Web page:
But seriously. It's Julianne Moore's birthday today (48?! Wow.) and I simply can't let this day pass without comment. The woman's been on my mind a lot lately. What with the Blindness trailer forcing us all to think that the film we've come to see is actually starting just because the trailer MUST be seen in all its digital glory, and those Todd Haynes' films that have been haunting my dreams because I just wrote an essay on them (it's over now). I even had a dream last night- this is now very vague- that she was in the credits of Titanic (oh what crazy dreams I have), and the dream-me didn't seem to question the fact of her being in it. Oh, and there's also me finally seeing Savage Grace (um, whoa) thanks to my university course- good taste prevails! (Unfortunately "we"- that is, not me- chose Pan's Labyrinth to do next term, so that didn't last long.) Does Moore's one-two-three hit of I'm Not There., Savage Grace and Blindness mean she's finally back to being the glorious independent muse of the mid-'90s? You don't need money, Julianne. Our respect is more important.

Oh, how I ramble. Anyway. In the vein of My New Plaid Pants, I'm going to celebrate Julianne's special day by informing you of my five favourite performances from the red-headed goddess. (And no, it's not too soon to include Savage Grace. Oops, spoiled that one.)

Amber Waves in Boogie Nights
"That is a giant cock."

Barbara Baekeland in Savage Grace"Will you still love me when my hair is grey and my tits are sagging?"

Carol White in {Safe}"Where am I?"

Cathy Whitaker in Far From Heaven"We ladies are never what we appear, and every girl has her secrets."

Laura Brown in The Hours"We're baking the cake to show him that we love him."

Those are seriously some brilliant performances. In many cases the best of their respective years. (I wish I'd seen Vanya on 42nd Street, but, alas, it is not to be.) Isn't it just marvellous how she moved from supporting player in rubbish like Body of Evidence (shudder) to being one of the best actresses of her generation- and of all time? She is truly marvellous. And beautiful. I could stare at her freckles all day.

Wednesday, November 26, 2008

Old News: A Dubious Honour

I don't normally do my film awards until, well, August, but hark! There is an award I feel sure enough in giving out now. Yes, now.

Because, really, who's going to 'better' Thandie Newton's performance as Condoleezza Rice in Oliver Stone's W.?

I like Thandie. I do. I even tried to love her once (sadly not in that way), but she doesn't half make it difficult. She fluctuated so wildly between superness and awfulness in Crash it was like she was acting in two different universes (is it too mean to blame Terrence Howard? No? Okay. Oh, and good work, Matt Dillon). She tries to imitate Audrey Hepburn (?!?!?) in The Truth About Charlie. She starred in Simon Pegg's vacuous 'comedy' Run Fatboy Run (okay, so I haven't seen it, and hate it for ridiculously silly personal reasons that aren't really related to the film at all, but so what?). She insists on taking vapid roles in things like RocknRolla (okay, I haven't seen that either...) and The Pursuit of Happyiness (harpy alert!). But she did at least spirit Noah Wyle away from ER, so it's not all bad.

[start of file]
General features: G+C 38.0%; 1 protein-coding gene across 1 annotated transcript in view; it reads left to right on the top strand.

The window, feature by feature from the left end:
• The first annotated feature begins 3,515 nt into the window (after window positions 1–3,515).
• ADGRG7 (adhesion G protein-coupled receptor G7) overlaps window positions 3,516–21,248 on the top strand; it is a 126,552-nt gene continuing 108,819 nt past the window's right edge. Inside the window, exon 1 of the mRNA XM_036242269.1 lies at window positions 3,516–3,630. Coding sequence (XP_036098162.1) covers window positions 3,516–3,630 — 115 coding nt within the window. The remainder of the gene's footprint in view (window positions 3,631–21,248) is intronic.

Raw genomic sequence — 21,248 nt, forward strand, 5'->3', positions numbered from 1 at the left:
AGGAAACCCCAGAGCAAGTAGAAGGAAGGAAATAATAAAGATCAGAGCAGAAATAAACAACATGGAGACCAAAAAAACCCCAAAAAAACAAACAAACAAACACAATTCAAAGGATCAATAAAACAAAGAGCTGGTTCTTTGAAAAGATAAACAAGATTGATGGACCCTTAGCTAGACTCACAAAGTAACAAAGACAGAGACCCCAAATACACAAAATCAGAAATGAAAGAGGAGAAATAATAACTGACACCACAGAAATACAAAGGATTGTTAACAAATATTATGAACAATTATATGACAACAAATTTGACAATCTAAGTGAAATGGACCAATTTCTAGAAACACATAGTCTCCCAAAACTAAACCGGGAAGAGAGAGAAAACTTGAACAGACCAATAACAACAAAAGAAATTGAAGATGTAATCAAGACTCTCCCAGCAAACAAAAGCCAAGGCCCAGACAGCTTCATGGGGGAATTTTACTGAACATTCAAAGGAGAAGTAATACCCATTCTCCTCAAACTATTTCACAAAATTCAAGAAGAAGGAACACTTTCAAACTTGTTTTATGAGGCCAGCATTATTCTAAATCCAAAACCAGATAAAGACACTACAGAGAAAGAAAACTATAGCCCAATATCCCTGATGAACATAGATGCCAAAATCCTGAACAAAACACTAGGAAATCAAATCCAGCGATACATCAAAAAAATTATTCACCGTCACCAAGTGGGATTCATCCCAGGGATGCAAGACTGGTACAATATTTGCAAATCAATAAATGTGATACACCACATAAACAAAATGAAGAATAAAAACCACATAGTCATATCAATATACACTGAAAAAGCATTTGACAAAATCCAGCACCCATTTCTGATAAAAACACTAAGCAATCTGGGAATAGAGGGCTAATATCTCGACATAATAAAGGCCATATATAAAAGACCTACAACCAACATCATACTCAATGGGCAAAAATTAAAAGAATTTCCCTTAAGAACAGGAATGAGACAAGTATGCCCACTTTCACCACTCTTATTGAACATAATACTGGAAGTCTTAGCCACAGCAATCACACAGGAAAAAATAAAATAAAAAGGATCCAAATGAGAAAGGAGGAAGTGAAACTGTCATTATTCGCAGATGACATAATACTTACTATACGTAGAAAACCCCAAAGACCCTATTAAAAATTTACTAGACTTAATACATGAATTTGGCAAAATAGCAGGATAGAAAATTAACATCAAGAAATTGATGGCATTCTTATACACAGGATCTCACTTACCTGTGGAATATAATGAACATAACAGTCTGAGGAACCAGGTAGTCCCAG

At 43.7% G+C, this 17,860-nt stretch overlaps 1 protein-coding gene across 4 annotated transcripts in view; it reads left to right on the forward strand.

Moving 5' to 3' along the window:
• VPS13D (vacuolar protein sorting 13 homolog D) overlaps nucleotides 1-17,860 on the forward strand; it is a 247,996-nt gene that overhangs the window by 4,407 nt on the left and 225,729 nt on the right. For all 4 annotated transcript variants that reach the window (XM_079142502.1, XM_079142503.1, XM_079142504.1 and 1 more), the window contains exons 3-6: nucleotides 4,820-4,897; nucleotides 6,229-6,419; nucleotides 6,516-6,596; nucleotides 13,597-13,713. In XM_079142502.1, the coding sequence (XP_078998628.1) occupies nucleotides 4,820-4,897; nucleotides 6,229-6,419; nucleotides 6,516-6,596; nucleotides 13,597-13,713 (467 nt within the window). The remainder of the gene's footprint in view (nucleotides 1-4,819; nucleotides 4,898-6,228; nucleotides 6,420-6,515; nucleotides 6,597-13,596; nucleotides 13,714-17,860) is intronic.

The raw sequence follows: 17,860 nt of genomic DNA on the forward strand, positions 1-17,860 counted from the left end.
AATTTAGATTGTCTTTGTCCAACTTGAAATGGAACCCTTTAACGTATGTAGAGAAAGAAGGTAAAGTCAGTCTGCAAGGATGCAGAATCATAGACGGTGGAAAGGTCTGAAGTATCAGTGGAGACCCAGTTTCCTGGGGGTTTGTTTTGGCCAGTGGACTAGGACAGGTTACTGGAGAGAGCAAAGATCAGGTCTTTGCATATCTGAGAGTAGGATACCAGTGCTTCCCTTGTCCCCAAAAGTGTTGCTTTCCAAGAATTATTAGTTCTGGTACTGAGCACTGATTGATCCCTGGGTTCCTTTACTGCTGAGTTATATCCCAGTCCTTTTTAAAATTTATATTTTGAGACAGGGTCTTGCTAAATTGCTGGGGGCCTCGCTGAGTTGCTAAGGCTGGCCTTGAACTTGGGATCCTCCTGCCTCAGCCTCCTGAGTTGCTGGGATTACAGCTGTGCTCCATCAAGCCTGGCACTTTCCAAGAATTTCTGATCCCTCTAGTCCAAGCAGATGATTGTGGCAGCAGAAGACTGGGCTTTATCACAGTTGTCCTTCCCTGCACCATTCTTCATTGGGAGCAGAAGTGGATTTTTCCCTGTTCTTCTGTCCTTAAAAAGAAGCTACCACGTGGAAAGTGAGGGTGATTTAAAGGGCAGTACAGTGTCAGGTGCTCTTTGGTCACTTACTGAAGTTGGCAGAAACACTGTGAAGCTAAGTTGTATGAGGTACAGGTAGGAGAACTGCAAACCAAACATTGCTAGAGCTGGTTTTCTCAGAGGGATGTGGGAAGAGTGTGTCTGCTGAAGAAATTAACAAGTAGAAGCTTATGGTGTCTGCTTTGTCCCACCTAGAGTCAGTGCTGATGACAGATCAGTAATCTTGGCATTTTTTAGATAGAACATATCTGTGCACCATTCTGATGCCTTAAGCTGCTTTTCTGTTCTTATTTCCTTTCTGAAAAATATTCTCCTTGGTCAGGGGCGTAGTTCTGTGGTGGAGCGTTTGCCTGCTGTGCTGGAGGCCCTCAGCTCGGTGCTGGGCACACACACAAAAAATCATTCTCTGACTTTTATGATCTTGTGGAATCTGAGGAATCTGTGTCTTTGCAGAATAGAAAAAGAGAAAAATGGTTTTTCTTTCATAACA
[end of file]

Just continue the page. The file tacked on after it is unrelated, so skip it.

But she is the definition of the word awful in W.. The friend I saw it with said that no one had told her it wasn't a comedy, but I think the problem was that somehow had told her that it was (which it is, methinks) and the only way she knew to try the funny was to make Condoleezza a grotesque caricature. For the most part of the film this isn't really a problem because the film barely cares about her existence- in one lengthy boardroom meeting she sits silently observing as all the menfolk talk politics. I'm not sure whether her moments were cut or whether this is a conscious decision on Stone's part- there is a jokey allusion to her being-ignored later when Bush finally remembers to add to his "Gentleman..." a "... and Lady...", but perhaps it's better to think her scenes generally ended up on the cutting room floor. In the opening scene I conjectured to myself that she looked constipated, but as she reappeared it was simply more like someone else had relieved themselves right next to her and it stank. She also appeared to have lead piping in her limbs and spine, because she sat like something had been shoved up her rectum and walked like she had to keep her arms at a certain distance from her body to prevent immediate death. And I haven't even mentioned her voice.

So yes. I have no hesitation in now naming Ms. Thandie Newton the Worst Supporting Actress of 2008! *applause*

Well, at least she's not torn up about it.

Saturday, November 08, 2008

Scott. Joe Scott.

Here's a question for you. Which self-centered, womanizing, troubled male character was played by Daniel Craig in 2008?

You may think the answer is James Bond. Which would, of course, be true. But this is my blog, and unfortunately that is not the correct answer. No, the answer is actually Joe Scott, Craig's character from the film he made (and made possible) for his friend Baillie Walsh, Flashbacks of a Fool.